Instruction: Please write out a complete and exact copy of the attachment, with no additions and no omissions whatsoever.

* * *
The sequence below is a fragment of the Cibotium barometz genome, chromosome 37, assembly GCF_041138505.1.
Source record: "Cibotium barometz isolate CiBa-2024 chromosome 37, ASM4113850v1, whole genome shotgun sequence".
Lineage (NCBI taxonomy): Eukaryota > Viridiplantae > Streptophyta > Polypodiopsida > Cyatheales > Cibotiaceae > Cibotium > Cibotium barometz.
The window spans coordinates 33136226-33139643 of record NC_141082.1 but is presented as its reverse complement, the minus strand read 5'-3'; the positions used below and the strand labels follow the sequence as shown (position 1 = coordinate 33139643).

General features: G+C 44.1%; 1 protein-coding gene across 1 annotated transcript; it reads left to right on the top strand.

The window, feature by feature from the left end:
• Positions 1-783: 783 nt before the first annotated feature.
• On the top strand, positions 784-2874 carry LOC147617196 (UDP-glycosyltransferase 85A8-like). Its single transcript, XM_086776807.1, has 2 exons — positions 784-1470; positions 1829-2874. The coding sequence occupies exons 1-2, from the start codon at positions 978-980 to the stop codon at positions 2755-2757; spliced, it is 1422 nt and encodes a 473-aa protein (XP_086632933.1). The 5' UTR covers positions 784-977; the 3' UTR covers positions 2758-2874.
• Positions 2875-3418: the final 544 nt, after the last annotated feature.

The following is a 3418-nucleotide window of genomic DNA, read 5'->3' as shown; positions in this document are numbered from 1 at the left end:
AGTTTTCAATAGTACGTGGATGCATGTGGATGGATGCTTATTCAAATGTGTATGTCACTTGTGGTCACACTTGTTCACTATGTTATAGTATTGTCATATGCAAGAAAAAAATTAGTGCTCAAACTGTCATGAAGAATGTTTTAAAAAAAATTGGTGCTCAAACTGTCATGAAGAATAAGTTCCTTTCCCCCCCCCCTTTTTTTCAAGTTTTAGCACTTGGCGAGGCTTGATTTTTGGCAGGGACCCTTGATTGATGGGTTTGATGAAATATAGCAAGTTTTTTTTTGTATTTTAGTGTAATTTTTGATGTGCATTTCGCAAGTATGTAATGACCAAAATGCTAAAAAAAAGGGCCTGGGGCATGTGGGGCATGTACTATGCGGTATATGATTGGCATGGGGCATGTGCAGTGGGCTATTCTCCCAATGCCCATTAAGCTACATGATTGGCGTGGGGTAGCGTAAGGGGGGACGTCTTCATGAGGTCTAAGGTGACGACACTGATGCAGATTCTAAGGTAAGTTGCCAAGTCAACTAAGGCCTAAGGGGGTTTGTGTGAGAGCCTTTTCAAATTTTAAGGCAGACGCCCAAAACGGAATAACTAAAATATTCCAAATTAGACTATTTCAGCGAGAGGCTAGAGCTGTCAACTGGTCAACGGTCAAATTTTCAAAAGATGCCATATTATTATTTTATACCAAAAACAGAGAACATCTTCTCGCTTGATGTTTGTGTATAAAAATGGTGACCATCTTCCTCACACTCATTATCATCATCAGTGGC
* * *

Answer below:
The sequence below is a fragment of the Cibotium barometz genome, chromosome 37, assembly GCF_041138505.1.
Source record: "Cibotium barometz isolate CiBa-2024 chromosome 37, ASM4113850v1, whole genome shotgun sequence".
Lineage (NCBI taxonomy): Eukaryota > Viridiplantae > Streptophyta > Polypodiopsida > Cyatheales > Cibotiaceae > Cibotium > Cibotium barometz.
The window spans coordinates 33136226-33139643 of record NC_141082.1 but is presented as its reverse complement, the minus strand read 5'-3'; the positions used below and the strand labels follow the sequence as shown (position 1 = coordinate 33139643).

General features: G+C 44.1%; 1 protein-coding gene across 1 annotated transcript; it reads left to right on the top strand.

The window, feature by feature from the left end:
• Positions 1-783: 783 nt before the first annotated feature.
• On the top strand, positions 784-2874 carry LOC147617196 (UDP-glycosyltransferase 85A8-like). Its single transcript, XM_086776807.1, has 2 exons — positions 784-1470; positions 1829-2874. The coding sequence occupies exons 1-2, from the start codon at positions 978-980 to the stop codon at positions 2755-2757; spliced, it is 1422 nt and encodes a 473-aa protein (XP_086632933.1). The 5' UTR covers positions 784-977; the 3' UTR covers positions 2758-2874.
• Positions 2875-3418: the final 544 nt, after the last annotated feature.

The following is a 3418-nucleotide window of genomic DNA, read 5'->3' as shown; positions in this document are numbered from 1 at the left end:
AGTTTTCAATAGTACGTGGATGCATGTGGATGGATGCTTATTCAAATGTGTATGTCACTTGTGGTCACACTTGTTCACTATGTTATAGTATTGTCATATGCAAGAAAAAAATTAGTGCTCAAACTGTCATGAAGAATGTTTTAAAAAAAATTGGTGCTCAAACTGTCATGAAGAATAAGTTCCTTTCCCCCCCCCCTTTTTTTCAAGTTTTAGCACTTGGCGAGGCTTGATTTTTGGCAGGGACCCTTGATTGATGGGTTTGATGAAATATAGCAAGTTTTTTTTTGTATTTTAGTGTAATTTTTGATGTGCATTTCGCAAGTATGTAATGACCAAAATGCTAAAAAAAAGGGCCTGGGGCATGTGGGGCATGTACTATGCGGTATATGATTGGCATGGGGCATGTGCAGTGGGCTATTCTCCCAATGCCCATTAAGCTACATGATTGGCGTGGGGTAGCGTAAGGGGGGACGTCTTCATGAGGTCTAAGGTGACGACACTGATGCAGATTCTAAGGTAAGTTGCCAAGTCAACTAAGGCCTAAGGGGGTTTGTGTGAGAGCCTTTTCAAATTTTAAGGCAGACGCCCAAAACGGAATAACTAAAATATTCCAAATTAGACTATTTCAGCGAGAGGCTAGAGCTGTCAACTGGTCAACGGTCAAATTTTCAAAAGATGCCATATTATTATTTTATACCAAAAACAGAGAACATCTTCTCGCTTGATGTTTGTGTATAAAAATGGTGACCATCTTCCTCACACTCATTATCATCATCAGTGGC